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Making a Will: Five Easy Mistakes

Making a will can be stressful and emotionally difficult but, when you care about the long-term future of your loved ones, making a will is essential. You have worked hard your entire life. Do you really want all your money to be distributed against your wishes after your death?

Here are five mistakes to avoid:

28 September 2016
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  • Failing to update your will: Situations change in the course of a lifetime. When did you make or last update your will? 10 years ago? More? Since then, have grandchildren arrived? Have your children divorced and remarried? Have you? Are stepchildren now part of your family mix? Remember, verbal wishes lack the legal power of a will. Are you sure your wealth will flow to your wonderful grandchildren, after your death, as you wish, or might that money actually be diverted to another branch of your family tree? Update your will to make sure your wishes must be met. Similarly, do you want your estate (which is the entirety of your money and property at the time of your death) to go to the wife from whom you are now bitterly separated or the beloved woman with whom you now live? Furthermore, your executor might have died since you made your will – the executor is the person you appoint to carry out the terms of your will – which leads us to another potential problem…
  • Naming an unsuitable executor: Your executor should be trustworthy, responsible and calm under pressure. The executor’s responsibilities will include distributing your estate to the relevant parties under the terms of your will. Don’t risk the financial futures of your loved ones by appointing an unreliable executor.
  • Failing to prepare for the worst: If you die tomorrow, you know your spouse will take care of your infant children. But what would happen to those children if you and your spouse died at the same time? You should appoint a guardian to look after your children, in the event of your deaths, until the children reach the age of 18. The appointment of a guardian needs to be made in writing, signed and dated, and is therefore suitable for inclusion in your will. If you don’t appoint a guardian, and your children are under 18 and left without a parent, the courts will appoint guardians. Those guardians, however, might not be the people you would have chosen.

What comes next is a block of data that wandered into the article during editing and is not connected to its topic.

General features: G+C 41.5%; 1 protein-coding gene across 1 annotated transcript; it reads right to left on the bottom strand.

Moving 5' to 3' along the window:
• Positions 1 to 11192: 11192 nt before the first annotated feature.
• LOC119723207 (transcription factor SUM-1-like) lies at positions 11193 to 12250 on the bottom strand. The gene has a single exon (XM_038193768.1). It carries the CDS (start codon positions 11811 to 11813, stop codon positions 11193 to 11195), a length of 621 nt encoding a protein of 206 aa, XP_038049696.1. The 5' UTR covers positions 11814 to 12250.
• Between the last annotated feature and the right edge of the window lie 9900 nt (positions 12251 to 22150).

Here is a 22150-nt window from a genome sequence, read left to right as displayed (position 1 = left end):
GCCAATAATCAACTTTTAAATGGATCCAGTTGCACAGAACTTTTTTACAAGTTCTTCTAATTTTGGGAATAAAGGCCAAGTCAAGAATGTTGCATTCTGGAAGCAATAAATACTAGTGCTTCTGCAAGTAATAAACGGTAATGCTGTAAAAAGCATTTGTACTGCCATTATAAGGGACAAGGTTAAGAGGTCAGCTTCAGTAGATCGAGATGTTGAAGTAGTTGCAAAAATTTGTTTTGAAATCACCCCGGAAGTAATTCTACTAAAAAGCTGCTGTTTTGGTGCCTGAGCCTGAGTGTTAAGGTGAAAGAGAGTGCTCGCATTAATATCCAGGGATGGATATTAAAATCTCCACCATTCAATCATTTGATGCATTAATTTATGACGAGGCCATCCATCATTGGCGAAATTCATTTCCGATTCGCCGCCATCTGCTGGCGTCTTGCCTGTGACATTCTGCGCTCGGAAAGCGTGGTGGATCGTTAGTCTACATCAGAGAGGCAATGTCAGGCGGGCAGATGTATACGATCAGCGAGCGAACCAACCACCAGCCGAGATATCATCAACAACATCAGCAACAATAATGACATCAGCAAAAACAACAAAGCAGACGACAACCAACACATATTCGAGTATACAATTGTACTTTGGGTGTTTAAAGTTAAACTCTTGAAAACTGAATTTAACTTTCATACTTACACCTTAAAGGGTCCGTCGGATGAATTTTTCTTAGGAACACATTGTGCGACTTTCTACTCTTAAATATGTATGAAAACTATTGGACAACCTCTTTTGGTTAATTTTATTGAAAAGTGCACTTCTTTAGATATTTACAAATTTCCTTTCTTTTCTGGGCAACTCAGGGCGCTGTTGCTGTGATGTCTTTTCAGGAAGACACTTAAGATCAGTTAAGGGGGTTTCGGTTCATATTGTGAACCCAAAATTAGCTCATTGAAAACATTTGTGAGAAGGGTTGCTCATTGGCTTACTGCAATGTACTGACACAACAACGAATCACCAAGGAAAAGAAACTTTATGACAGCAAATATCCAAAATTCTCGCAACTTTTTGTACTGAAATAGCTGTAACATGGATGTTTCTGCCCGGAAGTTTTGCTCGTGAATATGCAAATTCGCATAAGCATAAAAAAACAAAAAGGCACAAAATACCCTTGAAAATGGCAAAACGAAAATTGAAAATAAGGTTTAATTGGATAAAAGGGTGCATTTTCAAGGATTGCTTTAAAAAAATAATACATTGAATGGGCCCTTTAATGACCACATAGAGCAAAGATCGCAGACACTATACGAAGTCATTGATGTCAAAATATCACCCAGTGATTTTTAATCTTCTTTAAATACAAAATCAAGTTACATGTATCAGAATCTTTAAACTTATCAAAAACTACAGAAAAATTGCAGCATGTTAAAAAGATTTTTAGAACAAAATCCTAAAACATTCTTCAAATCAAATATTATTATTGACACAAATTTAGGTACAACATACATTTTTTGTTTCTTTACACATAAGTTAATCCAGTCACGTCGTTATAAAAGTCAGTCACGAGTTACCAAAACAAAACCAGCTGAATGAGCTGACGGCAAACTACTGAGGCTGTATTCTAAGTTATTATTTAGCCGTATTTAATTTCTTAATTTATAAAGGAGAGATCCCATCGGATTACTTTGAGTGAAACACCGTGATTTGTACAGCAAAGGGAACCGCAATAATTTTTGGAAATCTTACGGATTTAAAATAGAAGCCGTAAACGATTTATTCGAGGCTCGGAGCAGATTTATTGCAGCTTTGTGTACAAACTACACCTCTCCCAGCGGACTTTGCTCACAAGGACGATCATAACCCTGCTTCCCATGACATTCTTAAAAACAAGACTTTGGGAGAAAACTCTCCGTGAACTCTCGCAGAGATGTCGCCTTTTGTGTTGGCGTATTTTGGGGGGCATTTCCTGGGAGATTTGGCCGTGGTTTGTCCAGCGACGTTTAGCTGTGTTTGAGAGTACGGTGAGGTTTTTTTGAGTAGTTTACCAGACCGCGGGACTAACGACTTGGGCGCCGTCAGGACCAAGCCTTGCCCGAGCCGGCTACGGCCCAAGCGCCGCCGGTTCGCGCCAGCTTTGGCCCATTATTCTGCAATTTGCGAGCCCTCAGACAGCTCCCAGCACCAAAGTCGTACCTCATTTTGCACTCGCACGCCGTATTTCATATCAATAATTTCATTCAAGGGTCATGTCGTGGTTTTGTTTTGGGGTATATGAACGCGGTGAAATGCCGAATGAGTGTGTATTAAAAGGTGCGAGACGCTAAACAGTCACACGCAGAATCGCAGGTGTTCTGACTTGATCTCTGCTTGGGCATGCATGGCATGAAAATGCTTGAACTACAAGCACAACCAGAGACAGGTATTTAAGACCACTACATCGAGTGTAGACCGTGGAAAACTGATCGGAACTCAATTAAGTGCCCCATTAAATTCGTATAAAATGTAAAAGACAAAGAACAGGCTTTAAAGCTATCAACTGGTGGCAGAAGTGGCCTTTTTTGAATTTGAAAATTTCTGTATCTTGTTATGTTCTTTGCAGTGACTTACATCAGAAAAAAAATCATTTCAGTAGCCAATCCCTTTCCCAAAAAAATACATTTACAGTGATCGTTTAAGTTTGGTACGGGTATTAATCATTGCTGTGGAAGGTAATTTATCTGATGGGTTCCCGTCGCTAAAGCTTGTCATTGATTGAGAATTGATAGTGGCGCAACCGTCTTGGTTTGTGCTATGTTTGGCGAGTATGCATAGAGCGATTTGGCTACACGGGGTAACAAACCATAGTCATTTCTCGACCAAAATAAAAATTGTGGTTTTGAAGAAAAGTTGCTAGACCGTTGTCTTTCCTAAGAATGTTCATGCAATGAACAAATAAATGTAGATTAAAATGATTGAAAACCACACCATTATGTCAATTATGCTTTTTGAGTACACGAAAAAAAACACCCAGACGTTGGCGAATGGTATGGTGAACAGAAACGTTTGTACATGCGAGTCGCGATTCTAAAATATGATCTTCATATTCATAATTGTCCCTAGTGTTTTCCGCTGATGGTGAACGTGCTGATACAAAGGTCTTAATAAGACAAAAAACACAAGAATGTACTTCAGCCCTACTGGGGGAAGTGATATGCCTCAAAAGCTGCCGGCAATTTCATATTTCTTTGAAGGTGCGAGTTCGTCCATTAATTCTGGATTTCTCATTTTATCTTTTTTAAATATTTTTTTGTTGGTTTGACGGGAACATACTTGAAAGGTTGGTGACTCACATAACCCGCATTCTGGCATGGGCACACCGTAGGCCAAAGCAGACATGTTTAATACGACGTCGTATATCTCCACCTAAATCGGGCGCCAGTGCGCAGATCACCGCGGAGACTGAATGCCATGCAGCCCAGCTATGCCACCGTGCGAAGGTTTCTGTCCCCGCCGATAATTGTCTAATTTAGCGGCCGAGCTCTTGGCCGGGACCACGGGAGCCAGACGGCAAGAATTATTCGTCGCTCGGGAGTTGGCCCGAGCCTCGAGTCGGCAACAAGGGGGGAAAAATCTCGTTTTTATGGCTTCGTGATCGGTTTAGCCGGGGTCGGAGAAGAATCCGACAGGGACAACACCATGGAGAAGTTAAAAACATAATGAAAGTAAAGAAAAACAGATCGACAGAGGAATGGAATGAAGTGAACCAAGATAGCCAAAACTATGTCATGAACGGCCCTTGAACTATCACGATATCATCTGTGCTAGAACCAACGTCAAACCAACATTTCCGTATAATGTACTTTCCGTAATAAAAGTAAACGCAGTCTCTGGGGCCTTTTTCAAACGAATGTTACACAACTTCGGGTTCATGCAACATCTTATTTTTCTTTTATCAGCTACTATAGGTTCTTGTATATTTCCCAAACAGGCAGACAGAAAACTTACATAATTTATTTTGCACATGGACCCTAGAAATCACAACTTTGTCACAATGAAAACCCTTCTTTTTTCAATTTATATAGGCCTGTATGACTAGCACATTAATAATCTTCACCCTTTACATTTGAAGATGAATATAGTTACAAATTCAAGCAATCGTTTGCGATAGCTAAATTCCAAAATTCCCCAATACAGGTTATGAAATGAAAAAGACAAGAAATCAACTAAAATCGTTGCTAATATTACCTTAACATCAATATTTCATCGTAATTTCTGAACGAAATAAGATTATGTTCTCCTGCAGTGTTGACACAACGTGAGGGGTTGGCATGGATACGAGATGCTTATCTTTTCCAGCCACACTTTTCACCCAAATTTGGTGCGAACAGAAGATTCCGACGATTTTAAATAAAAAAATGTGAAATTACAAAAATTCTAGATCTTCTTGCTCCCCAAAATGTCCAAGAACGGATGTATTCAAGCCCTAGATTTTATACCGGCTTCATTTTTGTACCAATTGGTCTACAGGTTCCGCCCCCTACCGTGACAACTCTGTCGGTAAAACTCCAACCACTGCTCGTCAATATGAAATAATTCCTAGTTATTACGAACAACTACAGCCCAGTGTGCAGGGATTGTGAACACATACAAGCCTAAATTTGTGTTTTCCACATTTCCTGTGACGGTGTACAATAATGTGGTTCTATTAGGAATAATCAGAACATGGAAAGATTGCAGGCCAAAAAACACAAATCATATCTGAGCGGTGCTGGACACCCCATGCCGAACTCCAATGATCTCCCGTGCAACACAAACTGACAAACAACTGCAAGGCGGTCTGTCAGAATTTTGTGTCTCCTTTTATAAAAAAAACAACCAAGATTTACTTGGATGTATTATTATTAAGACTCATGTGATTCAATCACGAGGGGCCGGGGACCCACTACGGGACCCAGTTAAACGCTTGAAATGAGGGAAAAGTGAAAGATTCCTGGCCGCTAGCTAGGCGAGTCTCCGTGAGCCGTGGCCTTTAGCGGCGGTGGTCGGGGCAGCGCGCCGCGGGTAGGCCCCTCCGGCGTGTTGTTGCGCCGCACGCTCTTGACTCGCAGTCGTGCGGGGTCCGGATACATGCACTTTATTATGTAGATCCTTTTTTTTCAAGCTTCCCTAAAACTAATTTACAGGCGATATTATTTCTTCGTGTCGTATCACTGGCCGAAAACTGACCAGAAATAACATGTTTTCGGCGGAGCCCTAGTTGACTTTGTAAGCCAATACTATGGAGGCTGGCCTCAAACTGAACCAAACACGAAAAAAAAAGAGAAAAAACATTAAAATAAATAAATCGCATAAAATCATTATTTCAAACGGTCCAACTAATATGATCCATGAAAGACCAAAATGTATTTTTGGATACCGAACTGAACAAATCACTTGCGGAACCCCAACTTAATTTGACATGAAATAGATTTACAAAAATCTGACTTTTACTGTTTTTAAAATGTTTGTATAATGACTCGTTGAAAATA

• Assuming you own the house in which you live: Are you sure you would own the house you live in if your spouse or partner died tomorrow? You can, for example, jointly own a property as ‘joint tenants’ (with equal rights to the whole property) or ‘tenants in common’ (whereby you can own differing shares in the property). As joint tenants (sometimes known as ‘beneficial joint tenants’), the property automatically passes to the other owner if one of you dies and you therefore cannot pass on your ownership of the property in your will. If, however, you and your partner are ‘tenants in common’, the property will not automatically pass to the other owner if one of you dies and you can pass on your share of the property in your will.
  • Preparing an illegal will: Your will must be signed and dated by you in front of two witnesses (both over 18 years of age), who must then sign the document themselves in your presence. The witnesses cannot be people (or married to people) who will inherit anything from you.

If you have any doubts about your will, check with a professional.